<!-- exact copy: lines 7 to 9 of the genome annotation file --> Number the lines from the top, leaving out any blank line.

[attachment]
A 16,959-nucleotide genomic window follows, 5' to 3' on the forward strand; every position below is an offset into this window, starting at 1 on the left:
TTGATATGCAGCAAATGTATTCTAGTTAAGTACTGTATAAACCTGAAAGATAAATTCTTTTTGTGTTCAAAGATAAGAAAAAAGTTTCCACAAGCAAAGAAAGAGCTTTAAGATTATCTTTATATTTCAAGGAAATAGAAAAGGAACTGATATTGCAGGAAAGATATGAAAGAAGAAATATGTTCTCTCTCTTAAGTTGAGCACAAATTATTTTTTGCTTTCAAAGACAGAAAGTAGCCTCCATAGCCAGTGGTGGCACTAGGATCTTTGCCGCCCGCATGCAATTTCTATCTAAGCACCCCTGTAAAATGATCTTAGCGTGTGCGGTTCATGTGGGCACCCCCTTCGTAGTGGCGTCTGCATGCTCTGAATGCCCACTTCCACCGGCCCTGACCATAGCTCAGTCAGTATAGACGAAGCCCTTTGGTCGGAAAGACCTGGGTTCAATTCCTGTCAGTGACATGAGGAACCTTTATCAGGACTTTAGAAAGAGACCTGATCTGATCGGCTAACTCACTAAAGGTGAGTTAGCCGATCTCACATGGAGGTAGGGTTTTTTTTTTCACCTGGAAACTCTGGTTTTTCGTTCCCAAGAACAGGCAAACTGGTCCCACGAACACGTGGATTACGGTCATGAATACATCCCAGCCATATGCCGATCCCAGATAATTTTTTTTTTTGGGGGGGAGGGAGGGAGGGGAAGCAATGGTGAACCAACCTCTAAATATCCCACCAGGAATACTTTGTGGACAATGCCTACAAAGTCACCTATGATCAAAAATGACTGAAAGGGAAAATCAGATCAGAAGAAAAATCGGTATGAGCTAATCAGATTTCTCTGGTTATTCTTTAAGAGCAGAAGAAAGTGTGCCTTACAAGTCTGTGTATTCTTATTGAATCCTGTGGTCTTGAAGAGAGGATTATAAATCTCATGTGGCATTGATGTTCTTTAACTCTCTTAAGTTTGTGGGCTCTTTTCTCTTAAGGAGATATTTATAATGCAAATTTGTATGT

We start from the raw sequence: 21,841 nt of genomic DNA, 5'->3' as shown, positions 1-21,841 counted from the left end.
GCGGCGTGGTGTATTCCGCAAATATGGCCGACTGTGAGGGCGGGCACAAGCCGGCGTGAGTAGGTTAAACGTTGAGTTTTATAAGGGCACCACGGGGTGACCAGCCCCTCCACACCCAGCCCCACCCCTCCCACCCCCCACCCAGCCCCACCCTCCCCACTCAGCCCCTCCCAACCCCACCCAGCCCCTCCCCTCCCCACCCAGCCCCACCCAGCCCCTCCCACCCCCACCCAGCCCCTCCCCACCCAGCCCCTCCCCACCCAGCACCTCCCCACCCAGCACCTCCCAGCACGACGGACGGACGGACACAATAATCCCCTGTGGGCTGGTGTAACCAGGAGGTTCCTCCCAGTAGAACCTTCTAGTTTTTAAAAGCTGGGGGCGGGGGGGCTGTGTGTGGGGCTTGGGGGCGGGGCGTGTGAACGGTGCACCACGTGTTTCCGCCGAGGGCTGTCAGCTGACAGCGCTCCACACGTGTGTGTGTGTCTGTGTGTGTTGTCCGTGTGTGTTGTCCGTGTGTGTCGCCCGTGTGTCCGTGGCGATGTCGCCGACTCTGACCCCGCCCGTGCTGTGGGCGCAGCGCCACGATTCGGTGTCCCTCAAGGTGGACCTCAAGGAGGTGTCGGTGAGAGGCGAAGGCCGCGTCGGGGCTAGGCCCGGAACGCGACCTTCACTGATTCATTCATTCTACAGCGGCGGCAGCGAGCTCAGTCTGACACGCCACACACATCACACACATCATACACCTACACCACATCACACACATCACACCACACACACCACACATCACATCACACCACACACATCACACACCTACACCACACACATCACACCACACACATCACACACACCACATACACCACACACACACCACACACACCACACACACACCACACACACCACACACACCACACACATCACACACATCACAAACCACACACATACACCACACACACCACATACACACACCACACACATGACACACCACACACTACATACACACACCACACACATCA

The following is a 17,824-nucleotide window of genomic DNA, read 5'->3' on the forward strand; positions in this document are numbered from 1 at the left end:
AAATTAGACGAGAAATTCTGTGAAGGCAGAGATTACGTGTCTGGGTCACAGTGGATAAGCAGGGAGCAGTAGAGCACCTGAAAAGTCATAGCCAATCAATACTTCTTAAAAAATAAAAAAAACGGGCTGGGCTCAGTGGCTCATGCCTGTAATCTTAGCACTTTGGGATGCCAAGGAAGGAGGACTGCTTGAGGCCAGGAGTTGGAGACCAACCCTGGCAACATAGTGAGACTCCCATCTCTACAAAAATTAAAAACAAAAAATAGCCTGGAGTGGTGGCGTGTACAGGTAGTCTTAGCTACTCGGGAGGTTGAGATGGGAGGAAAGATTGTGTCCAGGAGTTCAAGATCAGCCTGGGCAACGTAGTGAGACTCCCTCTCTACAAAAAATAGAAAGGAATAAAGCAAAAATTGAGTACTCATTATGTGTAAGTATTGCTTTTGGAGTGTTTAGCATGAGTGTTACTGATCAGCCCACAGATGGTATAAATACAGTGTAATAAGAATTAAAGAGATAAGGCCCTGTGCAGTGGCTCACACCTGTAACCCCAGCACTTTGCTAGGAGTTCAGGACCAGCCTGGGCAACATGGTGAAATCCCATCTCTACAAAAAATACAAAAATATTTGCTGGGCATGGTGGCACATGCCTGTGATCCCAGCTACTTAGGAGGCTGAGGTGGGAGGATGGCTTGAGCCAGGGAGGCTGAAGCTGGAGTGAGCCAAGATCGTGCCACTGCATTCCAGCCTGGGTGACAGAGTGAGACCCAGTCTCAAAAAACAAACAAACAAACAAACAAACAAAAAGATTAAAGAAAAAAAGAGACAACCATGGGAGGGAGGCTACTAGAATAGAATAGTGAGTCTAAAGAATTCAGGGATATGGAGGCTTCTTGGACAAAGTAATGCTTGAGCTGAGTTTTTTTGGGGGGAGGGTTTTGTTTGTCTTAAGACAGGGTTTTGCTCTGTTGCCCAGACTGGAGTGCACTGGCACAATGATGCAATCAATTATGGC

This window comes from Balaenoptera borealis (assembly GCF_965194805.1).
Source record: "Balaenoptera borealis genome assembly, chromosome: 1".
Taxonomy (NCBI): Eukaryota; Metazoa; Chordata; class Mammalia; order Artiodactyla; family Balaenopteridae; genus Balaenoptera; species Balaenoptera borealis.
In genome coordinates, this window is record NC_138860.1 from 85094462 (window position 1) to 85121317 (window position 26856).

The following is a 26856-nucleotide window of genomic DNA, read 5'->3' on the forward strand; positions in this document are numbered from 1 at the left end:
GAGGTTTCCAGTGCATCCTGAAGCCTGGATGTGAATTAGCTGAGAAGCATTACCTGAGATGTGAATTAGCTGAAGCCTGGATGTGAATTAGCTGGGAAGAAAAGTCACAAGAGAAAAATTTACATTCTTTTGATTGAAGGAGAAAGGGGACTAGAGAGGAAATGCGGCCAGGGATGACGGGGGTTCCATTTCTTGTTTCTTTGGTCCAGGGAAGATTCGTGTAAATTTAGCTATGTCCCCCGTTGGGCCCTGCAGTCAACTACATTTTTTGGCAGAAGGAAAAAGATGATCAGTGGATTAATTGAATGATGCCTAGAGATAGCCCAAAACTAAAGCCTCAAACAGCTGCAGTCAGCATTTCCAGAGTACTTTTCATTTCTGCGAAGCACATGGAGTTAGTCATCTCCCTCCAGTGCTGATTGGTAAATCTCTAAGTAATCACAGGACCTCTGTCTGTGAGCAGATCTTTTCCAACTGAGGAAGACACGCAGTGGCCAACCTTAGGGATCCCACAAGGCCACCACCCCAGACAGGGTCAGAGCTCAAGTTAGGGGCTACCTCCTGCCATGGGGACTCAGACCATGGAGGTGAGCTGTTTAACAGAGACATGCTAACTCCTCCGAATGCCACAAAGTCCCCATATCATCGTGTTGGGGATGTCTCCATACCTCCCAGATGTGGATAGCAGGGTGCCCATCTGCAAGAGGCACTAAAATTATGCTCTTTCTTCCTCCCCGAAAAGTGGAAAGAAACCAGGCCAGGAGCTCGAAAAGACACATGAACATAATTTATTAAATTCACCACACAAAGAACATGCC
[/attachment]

This window comes from Balaenoptera borealis (assembly GCF_965194805.1).
Source record: "Balaenoptera borealis genome assembly, chromosome: 1".
Taxonomy (NCBI): Eukaryota; Metazoa; Chordata; class Mammalia; order Artiodactyla; family Balaenopteridae; genus Balaenoptera; species Balaenoptera borealis.